For me, the image is metaphorical – peace/God (symbolized by the "dove"/pigeon) against the backdrop of a location considered holy in Judaism, Christianity and Islam alike. That juxtaposition is what makes the image special. I realize that some viewers will not see anything but a flying pigeon, and that others will have very different interpretations depending on beliefs and perspectives. That openness to interpretation is also what makes the image special.

For me, it doesn't matter if any of what I've interpreted was intended (or seen now) by the original photographer. It also doesn't matter if it classified as "street" or not. To me, the image says as much about humanity as many images featuring human interaction do.
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Eric Myrvaagnes

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Re: Haram esh-Sharif
« Reply #28 on: December 14, 2018, 07:56:39 am »

For me, the image is metaphorical – peace/God (symbolized by the "dove"/pigeon) against the backdrop of a location considered holy in Judaism, Christianity and Islam alike. That juxtaposition is what makes the image special. I realize that some viewers will not see anything but a flying pigeon, and that others will have very different interpretations depending on beliefs and perspectives. That openness to interpretation is also what makes the image special.

For me, it doesn't matter if any of what I've interpreted was intended (or seen now) by the original photographer. It also doesn't matter if it classified as "street" or not. To me, the image says as much about humanity as many images featuring human interaction do.
Well put. My thoughts exactly.
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Rob C

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Re: Haram esh-Sharif
« Reply #29 on: December 14, 2018, 09:40:32 am »

For me, the image is metaphorical – peace/God (symbolized by the "dove"/pigeon) against the backdrop of a location considered holy in Judaism, Christianity and Islam alike. That juxtaposition is what makes the image special. I realize that some viewers will not see anything but a flying pigeon, and that others will have very different interpretations depending on beliefs and perspectives. That openness to interpretation is also what makes the image special.

For me, it doesn't matter if any of what I've interpreted was intended (or seen now) by the original photographer. It also doesn't matter if it classified as "street" or not. To me, the image says as much about humanity as many images featuring human interaction do.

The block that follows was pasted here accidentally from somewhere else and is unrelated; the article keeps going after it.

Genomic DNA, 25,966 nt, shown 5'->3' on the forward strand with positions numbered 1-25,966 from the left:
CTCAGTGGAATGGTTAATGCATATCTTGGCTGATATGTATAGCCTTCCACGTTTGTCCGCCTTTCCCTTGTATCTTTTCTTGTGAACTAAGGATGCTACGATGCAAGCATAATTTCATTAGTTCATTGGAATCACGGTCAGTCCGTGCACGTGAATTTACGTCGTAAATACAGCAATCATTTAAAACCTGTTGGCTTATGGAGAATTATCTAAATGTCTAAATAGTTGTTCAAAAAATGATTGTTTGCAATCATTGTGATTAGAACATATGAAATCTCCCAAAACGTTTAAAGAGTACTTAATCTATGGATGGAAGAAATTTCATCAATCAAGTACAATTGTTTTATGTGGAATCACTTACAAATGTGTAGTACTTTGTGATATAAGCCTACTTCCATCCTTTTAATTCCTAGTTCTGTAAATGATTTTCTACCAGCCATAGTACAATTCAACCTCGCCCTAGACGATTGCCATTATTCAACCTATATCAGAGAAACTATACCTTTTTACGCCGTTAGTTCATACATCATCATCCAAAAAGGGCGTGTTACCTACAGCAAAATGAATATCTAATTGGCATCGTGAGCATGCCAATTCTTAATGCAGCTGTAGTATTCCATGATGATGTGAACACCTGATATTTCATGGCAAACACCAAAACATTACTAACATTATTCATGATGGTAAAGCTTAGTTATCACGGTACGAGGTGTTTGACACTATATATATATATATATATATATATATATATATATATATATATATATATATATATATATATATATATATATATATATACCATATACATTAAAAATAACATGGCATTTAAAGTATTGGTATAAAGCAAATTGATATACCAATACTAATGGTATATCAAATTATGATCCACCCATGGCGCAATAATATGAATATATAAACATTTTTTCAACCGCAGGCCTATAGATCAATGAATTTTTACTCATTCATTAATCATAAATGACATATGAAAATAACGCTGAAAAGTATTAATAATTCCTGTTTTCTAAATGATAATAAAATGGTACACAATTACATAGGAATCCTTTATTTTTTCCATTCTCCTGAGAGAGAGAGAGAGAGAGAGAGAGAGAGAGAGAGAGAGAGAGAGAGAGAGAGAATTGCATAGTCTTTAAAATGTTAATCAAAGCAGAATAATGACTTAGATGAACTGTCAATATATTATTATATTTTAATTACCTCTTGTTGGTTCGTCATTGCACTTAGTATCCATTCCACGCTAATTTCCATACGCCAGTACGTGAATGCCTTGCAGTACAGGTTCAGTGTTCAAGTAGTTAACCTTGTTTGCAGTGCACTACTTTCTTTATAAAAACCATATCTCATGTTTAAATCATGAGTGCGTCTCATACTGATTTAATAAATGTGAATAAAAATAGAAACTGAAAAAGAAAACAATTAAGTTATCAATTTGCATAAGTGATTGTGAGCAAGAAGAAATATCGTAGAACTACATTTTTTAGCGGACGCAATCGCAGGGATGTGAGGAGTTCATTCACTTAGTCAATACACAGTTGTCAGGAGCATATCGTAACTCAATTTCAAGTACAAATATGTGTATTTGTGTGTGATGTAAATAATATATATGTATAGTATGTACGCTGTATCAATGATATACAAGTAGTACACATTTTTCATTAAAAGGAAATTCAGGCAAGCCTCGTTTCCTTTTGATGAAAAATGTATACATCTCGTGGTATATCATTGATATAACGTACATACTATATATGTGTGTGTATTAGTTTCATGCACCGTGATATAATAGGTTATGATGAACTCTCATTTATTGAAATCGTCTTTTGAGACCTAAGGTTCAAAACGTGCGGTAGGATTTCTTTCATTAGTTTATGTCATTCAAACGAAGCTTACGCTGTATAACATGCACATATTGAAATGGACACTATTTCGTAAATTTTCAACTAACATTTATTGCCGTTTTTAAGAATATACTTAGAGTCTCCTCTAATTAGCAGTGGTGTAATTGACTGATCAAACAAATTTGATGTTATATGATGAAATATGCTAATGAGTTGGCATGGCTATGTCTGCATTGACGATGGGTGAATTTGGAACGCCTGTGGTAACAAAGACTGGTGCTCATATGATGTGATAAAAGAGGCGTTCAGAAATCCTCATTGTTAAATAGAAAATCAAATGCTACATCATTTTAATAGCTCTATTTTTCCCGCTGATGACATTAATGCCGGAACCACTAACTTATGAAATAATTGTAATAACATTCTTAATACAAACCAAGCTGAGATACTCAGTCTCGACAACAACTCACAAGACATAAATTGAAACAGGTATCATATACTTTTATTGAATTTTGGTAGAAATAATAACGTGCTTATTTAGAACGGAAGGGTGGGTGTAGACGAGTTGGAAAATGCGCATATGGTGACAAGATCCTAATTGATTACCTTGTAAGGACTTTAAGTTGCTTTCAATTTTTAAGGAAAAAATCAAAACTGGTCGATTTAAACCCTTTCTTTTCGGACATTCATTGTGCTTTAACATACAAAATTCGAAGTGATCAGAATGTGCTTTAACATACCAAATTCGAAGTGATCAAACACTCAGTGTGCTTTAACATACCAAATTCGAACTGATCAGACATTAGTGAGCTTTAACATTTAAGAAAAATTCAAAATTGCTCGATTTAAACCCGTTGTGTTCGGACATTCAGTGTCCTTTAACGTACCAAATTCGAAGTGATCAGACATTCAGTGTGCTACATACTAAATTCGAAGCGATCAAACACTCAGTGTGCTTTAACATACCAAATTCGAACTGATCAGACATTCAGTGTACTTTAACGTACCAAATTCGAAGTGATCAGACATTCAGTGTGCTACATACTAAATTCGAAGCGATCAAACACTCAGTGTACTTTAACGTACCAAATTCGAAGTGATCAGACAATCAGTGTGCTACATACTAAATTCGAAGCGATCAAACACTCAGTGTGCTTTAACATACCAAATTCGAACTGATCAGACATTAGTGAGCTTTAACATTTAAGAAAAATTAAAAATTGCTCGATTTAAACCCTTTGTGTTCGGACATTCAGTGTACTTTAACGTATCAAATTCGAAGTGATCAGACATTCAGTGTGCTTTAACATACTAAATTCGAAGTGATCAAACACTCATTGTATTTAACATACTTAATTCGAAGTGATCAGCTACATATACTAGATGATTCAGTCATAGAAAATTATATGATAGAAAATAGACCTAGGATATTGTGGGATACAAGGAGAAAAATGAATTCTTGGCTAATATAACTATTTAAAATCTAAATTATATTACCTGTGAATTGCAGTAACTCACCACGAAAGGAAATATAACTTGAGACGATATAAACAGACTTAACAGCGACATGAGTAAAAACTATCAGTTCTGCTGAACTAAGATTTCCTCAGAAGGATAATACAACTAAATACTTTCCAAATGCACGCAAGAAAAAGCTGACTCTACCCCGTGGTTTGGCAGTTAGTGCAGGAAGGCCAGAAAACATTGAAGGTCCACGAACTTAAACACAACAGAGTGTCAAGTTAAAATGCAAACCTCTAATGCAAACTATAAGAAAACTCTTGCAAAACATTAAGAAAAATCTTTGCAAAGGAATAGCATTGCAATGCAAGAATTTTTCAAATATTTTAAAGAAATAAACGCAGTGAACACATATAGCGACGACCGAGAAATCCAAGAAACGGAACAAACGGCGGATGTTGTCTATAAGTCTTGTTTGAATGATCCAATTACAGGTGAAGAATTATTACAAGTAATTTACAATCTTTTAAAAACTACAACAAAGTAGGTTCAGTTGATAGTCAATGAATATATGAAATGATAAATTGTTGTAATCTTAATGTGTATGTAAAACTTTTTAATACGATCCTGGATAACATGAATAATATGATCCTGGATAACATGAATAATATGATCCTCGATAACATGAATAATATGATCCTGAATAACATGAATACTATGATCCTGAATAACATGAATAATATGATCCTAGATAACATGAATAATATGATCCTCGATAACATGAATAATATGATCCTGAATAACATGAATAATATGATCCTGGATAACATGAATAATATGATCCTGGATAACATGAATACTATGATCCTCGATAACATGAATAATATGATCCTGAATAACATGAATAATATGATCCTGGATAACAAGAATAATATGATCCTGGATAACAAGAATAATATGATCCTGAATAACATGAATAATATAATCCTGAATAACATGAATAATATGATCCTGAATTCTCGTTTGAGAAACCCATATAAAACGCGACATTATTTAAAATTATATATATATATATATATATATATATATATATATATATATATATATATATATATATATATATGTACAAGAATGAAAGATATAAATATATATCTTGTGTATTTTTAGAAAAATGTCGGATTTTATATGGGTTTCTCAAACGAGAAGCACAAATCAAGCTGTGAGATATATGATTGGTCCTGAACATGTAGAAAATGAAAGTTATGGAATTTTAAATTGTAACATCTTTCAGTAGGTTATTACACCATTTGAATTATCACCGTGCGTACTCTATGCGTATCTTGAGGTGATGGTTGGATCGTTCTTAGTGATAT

Yes, that's where a special photograph comes into its own.

My own feeling about it is also based on religion - unavoidable due to the structure and symbol atop - the bird (burd, if I may indulge in the unexpected Glaswegian vernacular for a nostalgic sec.) being the ultimate triumph of nature over the self-destructive inclinations of mankind, never more apparent than in its religious expressions, where, for me, the reality of a God form is subverted to human power games.

Divorced or not from those sentiments, it's an outstanding example of travel atmospherics, where colour would have made it very attractively marketable - at least, once upon a time.

You see just how helpfull I always try to be?

Rob

Telecaster

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Re: Haram esh-Sharif
« Reply #30 on: December 15, 2018, 04:25:53 pm »

I do agree that if Street Showcase had a sub-heading something along the lines of "People Out & About In Public Places" there'd be less room for judgmentalism, and reaction against same, to creep in. Then, along with a clearer idea of what sort of pics to post in the first place, we could maybe even have some purposeful critique.

-Dave-
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Paulo Bizarro

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Re: Haram esh-Sharif
« Reply #31 on: December 21, 2018, 09:42:01 am »

This is an excellent photo. I really don't care where the specialists want to pigeon-hole it (see what I did there?).

Perhaps it should be categorized under "Air showcase"?

Ivophoto

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Re: Haram esh-Sharif
« Reply #32 on: December 21, 2018, 12:49:59 pm »

Sure, i agree, but even if one just likes to add praise to selected images, in the user critique section one at least can try to make a general remark about what triggers the praise. A balanced composition? A thoughtful image? Appropriate contrast? Good tonality? A simple remark about the first impression can already go a long way as "critique".



The main reason a picture gets a like or a comment is about ‘who’ placed the picture.
It is close to no exceptions.